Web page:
Sunday, March 20, 2011
PINOY RECRUITMENT VICTIMS WANT TO STAY
A dozen Filipinos have accused a New York-based medical research company of duping them and are seeking special visas so they can legally stay in the United States while they pursue their complaint.
“It was so inviting to get engaged with this clinical research company,” admitted Cleandra Oncines, one of the alleged victims and the group’s spokesperson.
Lawyer Arnedo Valera said the New York Attorney General’s Office is already investigating Care Worldwide Inc. for possible violation of state labor and penal laws.
In its website, Care Worldwide Inc. describes itself as an “international site management organization whose sole purpose is clinical selection, clinical and nonclinical team recruitment to support the successful outcome of clinical trials for the pharmaceutical, biotechnology and medical device industries.”
But Valera said the company collected thousands of dollars from job applicants who were convinced to get additional training, allegedly on the assurance it will help them land jobs.
Oncines, who worked as an auditor for 14 years in the Philippines, was offered a job as clinical associate.
“I’m not a nurse, I have no medical background but based on my experience, I could qualify as a quality assurance manager,” she explained.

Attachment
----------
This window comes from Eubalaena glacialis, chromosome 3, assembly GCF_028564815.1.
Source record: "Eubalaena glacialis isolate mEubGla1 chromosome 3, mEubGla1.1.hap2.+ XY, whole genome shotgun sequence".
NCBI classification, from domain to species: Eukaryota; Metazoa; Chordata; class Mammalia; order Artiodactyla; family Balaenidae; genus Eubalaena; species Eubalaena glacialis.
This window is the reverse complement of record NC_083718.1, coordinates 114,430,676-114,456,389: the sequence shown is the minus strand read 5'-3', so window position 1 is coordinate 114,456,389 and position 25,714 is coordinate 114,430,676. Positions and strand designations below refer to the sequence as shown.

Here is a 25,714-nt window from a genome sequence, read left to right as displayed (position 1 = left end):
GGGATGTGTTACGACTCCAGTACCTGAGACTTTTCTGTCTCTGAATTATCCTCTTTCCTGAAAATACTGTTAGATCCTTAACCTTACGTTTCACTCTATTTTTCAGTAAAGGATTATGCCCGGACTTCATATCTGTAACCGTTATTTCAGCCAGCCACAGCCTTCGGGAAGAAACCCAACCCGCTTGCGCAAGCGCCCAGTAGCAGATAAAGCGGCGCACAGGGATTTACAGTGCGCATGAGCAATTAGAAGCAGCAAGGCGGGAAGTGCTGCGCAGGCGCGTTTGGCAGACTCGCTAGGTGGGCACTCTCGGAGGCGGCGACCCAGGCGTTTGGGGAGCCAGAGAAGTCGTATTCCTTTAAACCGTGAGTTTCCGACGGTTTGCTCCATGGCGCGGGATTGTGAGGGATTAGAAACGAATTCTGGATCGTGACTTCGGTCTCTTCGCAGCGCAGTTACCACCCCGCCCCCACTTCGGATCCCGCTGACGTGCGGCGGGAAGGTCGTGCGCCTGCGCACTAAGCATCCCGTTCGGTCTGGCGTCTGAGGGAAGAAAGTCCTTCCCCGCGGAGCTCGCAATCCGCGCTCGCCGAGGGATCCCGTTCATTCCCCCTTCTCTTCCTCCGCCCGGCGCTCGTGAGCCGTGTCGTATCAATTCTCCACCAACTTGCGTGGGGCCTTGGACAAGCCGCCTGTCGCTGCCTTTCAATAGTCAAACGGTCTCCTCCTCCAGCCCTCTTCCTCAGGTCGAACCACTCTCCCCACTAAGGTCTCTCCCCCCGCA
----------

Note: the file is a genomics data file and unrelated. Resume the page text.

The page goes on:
“This company promised to process our work visas to get a job. The ultimate goal is to get a green card,” Oncines added.
She got an H-1B visa in March 2010 – even though she didn’t have a job.
The H-1B is a non-immigrant visa which allows employers to temporarily employ foreign workers in specialty occupations.
“There is clear fraudulent transaction involving immigration laws. They were enticed to apply for positions and pay the fees for non-existent jobs,” Valera declared.
“There was a clear violation of H-1B visa regulations,” he stressed.
He explained that during the recruitment, Care Worldwide Inc executives had offered applicants with a company training package for a $3,000 fee.
“That should have been a red flag that there was no legitimate job offer. Those who got H-1B visas were even asked to pay the company which then gave the money back to make it appear they were paid wages and taxes deducted,” Valera charged.
He said the Citizenship & Immigration Services (USCIS) is also looking into possible H-1B visa abuse.
The Filipinos are part of about 40 people (mostly Indian and Nepalese nationals) allegedly victimized by Care Worldwide Inc.
Valera said the New York Attorney General’s Office has taken the cudgels for the alleged victims.
In the meantime, he is helping the Filipino victims secure U visas.
“These victims of labor trafficking should be given temporary relief such as the non-immigrant U visa provided they qualify and cooperate with law enforcement agencies, and should have lawful non-immigrant status while waiting for the pending investigation,” he explained.
While most labor trafficking cases involve Filipinos recruited in the Philippines, this is one of the rare exceptions because this group was recruited while they were already in the US.
Oncines said the company offered to return her money but she refused. She realized that the H-1B visa she was holding wasn't worth the paper it was printed on until she gets a real job.